Rubin Pizem was born in the early 1930s in Przemyslany, then in Poland, presently in Ukraine. His parents were Chaim Wiederkher, who was born in Narajov, and Sophia Turkisz-Pizem, who was born in Przemnsylany.
Chaim, a learned person who received smicha from the Brezyan Rav, was from a warm, pious family, part of the Chortkov Chassidim who were connected to the Belzer Rav. Sophia’s family, also religious, worked in the agricultural business and oversaw hundreds of acres in the surrounding villages. They employed hundreds of workers and were known for their generosity and hospitality. They often provided housing to those in need and ensured the villagers, Jews, and gentiles alike, were taken care of and safe.
After serving in WWI and barely surviving a leg injury, Chaim returned to his full-time religious learning, marrying Sophia, who managed their businesses, importing agricultural machinery and manufacturing rugs and carpets. They had three children: Esther, Rubin, and Ida. They grew up in an observant Jewish loving home and spoke Yiddish, Polish and Ukrainian. The family was incredibly close and supportive of each other, and neighbors and employees always knew they were a kind, welcoming family.
At the time of Rubin’s birth, Jews made up one-third of the citizens of Przemnsylany.
By 1939, Russians were in the town of Przemyslany. The family tried to maintain their way of living but knew that there were dangerous times ahead. They remained in contact with the Belzer Rebbe’s supporters and arrangements were made to house the Belzer Rebbe’s son, Rav Moishele, in the Wiederkehr family home.
In July 1941, the Ukranians torched the main shul in Przemyslany, near the Wiederkehr home, where the Belzer Rebbez had previously davened and once hidden. Reb Moishele noticed the main synagogue in flames and believing the rumors that his father, the Belzer Rav, was still in hiding in the attic above the shul, cried out in a panic for his father. This alerted the German murderers, and they threw him into the burning shul.
By November 1941, the situation had become more dire for the Jews. There was a mandate issued for men between the ages of 15-65 to register for work. No details about the kind of work were provided, but many assumed it would be for the German military. Chaim and his brothers-in-law Nuchim and Wolf followed the mandate and went to the meeting place in a nearby forest. The Germans told them to dig a large pit and then shot them.
The horrors continued. The Germans then came to the Wiederkehr home and “converted” it to a Jewish hospital as the actiones began. Jews were brought to the local police and killed on the spot or transported to labor camps.
By 1942, the ghetto was established. Jews were forced to move into crowded apartments without basic provisions and lived under difficult conditions. Many died from diseases, starvation, and physical torture. Esther was shot on the run in the ghetto in 1942, date unknown, while trying to find food for the family.
By May 1943, the ghetto was liquidated, but Sophia and her remaining two children hid under a concealed bunker and managed to run to the home of Mikhail Sokolik, an employee who had been employed by Sophia’s family. Mikhail and his 23-year-old son, Ivan, dug a pit in the barn, padded it with straw on the inside, and covered it over with wooden planks. The Pizems stayed in that place for more than three months, receiving their daily meals from Mikhail ’s wife Katerina or her young daughters. Despite the many precautions that the Sokoliks took, their neighbors noticed that something about them was different, and rumors began to spread that they were hiding someone. To prevent disaster, Mikhail hurried to take the Pizems away from the village, and brought them to the woods of Czemerynci, where other Jews were hiding. (The Sokoliks were recognized by Yad Vashem’s Righteous Among the Nations in 2003.)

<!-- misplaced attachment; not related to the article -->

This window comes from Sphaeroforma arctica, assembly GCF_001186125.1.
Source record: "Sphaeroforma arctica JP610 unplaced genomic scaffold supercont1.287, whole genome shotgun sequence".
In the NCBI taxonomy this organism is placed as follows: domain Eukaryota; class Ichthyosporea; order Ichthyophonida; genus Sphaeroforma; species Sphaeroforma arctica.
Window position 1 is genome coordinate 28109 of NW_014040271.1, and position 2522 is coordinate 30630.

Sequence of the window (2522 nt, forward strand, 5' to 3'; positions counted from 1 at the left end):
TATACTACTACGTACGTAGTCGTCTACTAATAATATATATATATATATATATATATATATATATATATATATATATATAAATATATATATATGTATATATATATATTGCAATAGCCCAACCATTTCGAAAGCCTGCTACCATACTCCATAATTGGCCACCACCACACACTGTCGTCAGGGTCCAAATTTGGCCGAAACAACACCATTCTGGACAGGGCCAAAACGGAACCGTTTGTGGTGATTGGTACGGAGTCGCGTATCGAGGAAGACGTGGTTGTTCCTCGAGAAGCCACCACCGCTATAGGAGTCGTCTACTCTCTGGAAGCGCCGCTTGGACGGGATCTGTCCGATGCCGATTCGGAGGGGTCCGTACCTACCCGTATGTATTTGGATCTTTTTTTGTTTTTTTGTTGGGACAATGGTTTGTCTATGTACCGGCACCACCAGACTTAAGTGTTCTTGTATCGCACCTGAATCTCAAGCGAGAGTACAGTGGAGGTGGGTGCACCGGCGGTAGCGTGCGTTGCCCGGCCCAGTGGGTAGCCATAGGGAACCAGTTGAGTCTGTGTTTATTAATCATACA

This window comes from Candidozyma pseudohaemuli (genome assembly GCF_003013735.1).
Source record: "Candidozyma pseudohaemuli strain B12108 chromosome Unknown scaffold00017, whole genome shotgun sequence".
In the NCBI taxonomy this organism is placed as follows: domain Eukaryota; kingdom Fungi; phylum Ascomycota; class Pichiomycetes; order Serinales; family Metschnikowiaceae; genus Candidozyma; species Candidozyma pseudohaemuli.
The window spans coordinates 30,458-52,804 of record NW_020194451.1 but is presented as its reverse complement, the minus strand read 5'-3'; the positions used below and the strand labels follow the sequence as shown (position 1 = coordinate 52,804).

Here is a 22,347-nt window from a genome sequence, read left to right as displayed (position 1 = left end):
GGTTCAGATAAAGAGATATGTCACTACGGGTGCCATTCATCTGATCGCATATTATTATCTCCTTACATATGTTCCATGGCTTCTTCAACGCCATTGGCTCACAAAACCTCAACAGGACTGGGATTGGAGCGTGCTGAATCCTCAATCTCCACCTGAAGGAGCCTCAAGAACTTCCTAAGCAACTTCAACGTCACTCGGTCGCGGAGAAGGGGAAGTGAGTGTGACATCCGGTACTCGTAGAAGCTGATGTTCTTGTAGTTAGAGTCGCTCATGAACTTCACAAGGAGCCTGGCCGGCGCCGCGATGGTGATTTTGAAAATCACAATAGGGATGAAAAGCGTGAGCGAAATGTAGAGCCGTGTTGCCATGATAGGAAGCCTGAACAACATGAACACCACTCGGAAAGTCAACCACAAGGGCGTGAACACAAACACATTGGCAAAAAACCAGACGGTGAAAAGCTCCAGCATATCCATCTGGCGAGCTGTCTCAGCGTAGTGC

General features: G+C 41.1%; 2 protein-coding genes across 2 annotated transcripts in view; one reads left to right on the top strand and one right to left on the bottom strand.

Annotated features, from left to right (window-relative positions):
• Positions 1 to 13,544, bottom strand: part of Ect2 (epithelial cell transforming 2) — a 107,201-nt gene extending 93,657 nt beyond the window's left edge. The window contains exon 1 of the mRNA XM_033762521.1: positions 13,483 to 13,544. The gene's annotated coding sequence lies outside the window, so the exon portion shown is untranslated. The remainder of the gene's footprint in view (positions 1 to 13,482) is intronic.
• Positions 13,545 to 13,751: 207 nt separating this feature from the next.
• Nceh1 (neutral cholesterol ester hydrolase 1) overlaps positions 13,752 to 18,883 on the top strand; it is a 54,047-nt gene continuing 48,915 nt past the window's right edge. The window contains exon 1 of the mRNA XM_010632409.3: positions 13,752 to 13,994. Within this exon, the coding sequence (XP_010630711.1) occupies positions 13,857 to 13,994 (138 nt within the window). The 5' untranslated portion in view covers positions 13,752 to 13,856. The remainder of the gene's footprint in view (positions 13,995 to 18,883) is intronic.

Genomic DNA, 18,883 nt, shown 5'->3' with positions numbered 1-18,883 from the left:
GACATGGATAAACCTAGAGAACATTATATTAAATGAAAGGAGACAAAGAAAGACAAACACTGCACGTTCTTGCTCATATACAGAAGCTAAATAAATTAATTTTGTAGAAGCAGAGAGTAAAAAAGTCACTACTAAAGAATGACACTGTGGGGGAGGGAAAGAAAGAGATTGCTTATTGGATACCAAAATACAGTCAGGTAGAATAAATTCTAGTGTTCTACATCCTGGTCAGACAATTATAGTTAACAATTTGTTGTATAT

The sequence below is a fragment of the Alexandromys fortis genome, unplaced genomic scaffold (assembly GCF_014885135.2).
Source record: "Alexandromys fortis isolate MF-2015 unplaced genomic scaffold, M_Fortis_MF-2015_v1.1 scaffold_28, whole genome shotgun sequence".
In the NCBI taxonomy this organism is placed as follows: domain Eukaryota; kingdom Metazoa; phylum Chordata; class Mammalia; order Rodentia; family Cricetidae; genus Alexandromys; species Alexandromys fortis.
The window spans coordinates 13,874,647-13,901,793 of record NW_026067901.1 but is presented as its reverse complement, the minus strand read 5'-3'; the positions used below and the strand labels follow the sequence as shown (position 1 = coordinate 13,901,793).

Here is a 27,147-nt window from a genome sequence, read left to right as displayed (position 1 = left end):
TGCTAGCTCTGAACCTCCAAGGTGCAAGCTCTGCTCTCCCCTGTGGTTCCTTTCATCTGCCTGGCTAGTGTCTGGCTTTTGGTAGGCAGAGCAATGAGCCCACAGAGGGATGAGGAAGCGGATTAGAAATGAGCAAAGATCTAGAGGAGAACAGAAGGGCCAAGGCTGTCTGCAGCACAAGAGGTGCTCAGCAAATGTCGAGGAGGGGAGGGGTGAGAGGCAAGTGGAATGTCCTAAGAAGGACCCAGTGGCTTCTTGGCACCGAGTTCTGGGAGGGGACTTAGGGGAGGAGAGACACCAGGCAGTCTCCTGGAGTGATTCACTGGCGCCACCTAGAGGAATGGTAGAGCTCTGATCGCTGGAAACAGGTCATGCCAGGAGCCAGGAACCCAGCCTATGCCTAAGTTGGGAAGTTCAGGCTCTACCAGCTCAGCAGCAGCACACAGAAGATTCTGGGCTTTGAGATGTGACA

Sophia and her children endured bitter winters, dangerous heat waves, lice, and other indescribable conditions.
After over a horrific year of hiding, the Red Army drove the Germans out of the area in July 1944. Sophia and her remaining two children stayed in Przemyślany (by then Peremyshliany), until 1956 and then left for Poland.
Life was difficult in a different way after the war ended. The government gave them a small apartment and a modest stipend for living, but they rarely had enough food or other necessities. Sophia took on housekeeping jobs and was determined to provide bar mitzvah lessons for Rubin while rebuilding their lives. Rubin and Ida attended public school and devoted themselves to their mother and to school. Rubin excelled in academics, eventually enrolling at Lvov University where he intended to study law but was denied entrance because he was Jewish. A trusted professor encouraged him to enroll in the Russian program and then transfer to a different department. Despite his excellence, Rubin was only admitted to the History department.
Antisemitism was still rampant, and Sophia knew she had to find a way to leave for the west. Finally, they were able to leave. Rubin came to New York in the mid 1960s. His mother and sister followed within the year.
Rubin wanted to find a teaching job, but no one recognized his non-American degrees, so he resorted to manual labor in a clothing factory and drove a taxi. After a few years, he managed to secure a teaching position in Allendale High School, New Jersey, where he was a beloved teacher of History and Russian. After that, he found a job at NYANA, the New York Association for New Americans. As a trusted case worker, he helped new immigrants avoid the difficulties he endured.
Rubin married and lovingly raised a family in New Jersey. Rubin died on July 20, 2020.